I think a lot of my struggles as a writer have, again going back to this idea of points of views not being valid. I got my start in film criticism, which was a very White and very male dominated industry. Often I felt I couldn't critique any work of art from the perspective of a Black woman. If I was critiquing, I had to change my options, which meant to deny my identity and that was really hard and it's something that I've definitely overcome because there's no objectivity with experiencing art. That's the very point of collective experience.
As a Black woman, there’s always another hurdle, another obstacle that you have to overcome, but I know my community is going to get me through it.
Your Instagram is flowing with beautiful Black content. Where do you get your inspiration when creating your mood boards?
My Instagram has sort of morphed into this space where I can explore Blackness, the beauty, the joy of blackness. In a way that feels right because sometimes social media doesn’t have that feel-good factor, especially with imagery. I’m currently working on another book, which will include all my memories of growing up as a millennial.
The internet was just becoming a thing, so I’ve seen the Yahoo and AOL chat rooms, MySpace and the way it’s developed. Since then, I’ve always collected images off the internet. I recently went on Facebook the other day and I looked through my albums which I collected from 2009. Making a mood board happens when I’m feeling overwhelmed. I’m like, “okay, let me share some Black joy”. Or I’ll find some rare images of Grace Jones and have to share them with people. That brings joy to me. People constantly email or DM me about how much they love the mood boards and how these images are very cathartic for them, especially my Sunday mood boards. It’s just another connection to Black women. Black women are lit.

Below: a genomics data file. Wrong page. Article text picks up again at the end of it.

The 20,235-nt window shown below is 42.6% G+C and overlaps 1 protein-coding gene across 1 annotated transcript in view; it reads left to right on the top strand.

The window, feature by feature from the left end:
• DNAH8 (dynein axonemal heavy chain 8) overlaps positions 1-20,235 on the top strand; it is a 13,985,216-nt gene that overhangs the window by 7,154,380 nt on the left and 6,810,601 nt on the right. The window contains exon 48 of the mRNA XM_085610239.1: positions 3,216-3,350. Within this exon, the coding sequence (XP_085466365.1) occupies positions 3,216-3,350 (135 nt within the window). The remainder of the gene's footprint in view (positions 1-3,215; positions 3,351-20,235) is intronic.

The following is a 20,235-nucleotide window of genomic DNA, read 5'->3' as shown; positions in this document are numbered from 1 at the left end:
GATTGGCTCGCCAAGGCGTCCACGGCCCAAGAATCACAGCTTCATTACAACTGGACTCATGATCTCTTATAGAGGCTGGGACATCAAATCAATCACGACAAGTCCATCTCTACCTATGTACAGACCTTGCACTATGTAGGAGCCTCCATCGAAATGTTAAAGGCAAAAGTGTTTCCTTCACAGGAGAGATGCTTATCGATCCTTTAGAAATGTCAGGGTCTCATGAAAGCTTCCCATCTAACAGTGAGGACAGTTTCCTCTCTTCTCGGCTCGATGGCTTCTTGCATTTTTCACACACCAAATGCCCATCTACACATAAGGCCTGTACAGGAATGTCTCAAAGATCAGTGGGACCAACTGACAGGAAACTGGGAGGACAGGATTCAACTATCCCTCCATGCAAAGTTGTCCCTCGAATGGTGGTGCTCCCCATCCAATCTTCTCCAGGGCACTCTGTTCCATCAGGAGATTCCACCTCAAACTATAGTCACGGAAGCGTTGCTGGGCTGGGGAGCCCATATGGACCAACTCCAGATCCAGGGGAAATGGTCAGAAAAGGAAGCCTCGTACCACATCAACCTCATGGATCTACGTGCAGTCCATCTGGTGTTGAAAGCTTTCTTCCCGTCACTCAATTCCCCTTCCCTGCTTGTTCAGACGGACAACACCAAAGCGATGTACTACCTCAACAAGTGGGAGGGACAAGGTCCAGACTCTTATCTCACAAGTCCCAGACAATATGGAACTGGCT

Grace Jones, Unknown
What is the last book you read? What are you reading next?
I've just finished reading The Love Songs of W.E.B. Du Bois, by Honoree Fanonne Jeffers, such a good book. I really didn't want it to end. The next book I would like to read would be Unbound by Tarana Burke as I feel the work she does for survivors is profound. This book will definitely have me teary with relief and joy.
Do you have a favorite book? Who is your favourite author?
That’s a hard question. I would say Wayward Lives, Beautiful Experiments: Intimate Histories of Riotous Black Girls, Troublesome Women and Queer Radicals, by Saidiya Hartman, that would be my all-time favourite. I enjoy her writing. It’s just transcendent, also it makes you really think differently about the archive, the meaning behind images. I base my book on images of Black women, what they say about us. Hartman’s work explores the world of black and white imagery of Black people. During the 1930s, there was no context on who was taking the pictures. That’s where Hartman would create the context and stories of these images, which are really beautiful.
I would also say Akwaeke Emezi, they are probably my favourite living writer. Just their tenacity, their ability to produce masterpiece after masterpiece, it's really inspiring. I appreciate what they’re doing to centre stories around Trans Lives because you don’t really see that often.
Tell us about your writing process.
Writing this book was harder than I thought. I have a few essays in the book that I’ve already written. I wrote these essays while at Huffington Post. Then there are new chapters that I really had to delve into myself in order to complete. Writing is very confronting, it’s just you and a blank screen or blank page. I believe that good writing is honest writing. As a writer, you have to be honest with yourself. You cannot let your ego or feelings impede your work.
Part of my process was just getting to a place where I could meet myself on the page and not be afraid, allowing my process to be. The mood boards I am creating sort of give me inspiration and make me think about things differently. If I see a good image, I’ll write some notes about the image, sort of like a nebulous feeling.
Issue 5 available here
Carefree Black Girls : A Celebration of Black Women by Zeba Blay
Available from bookshop.org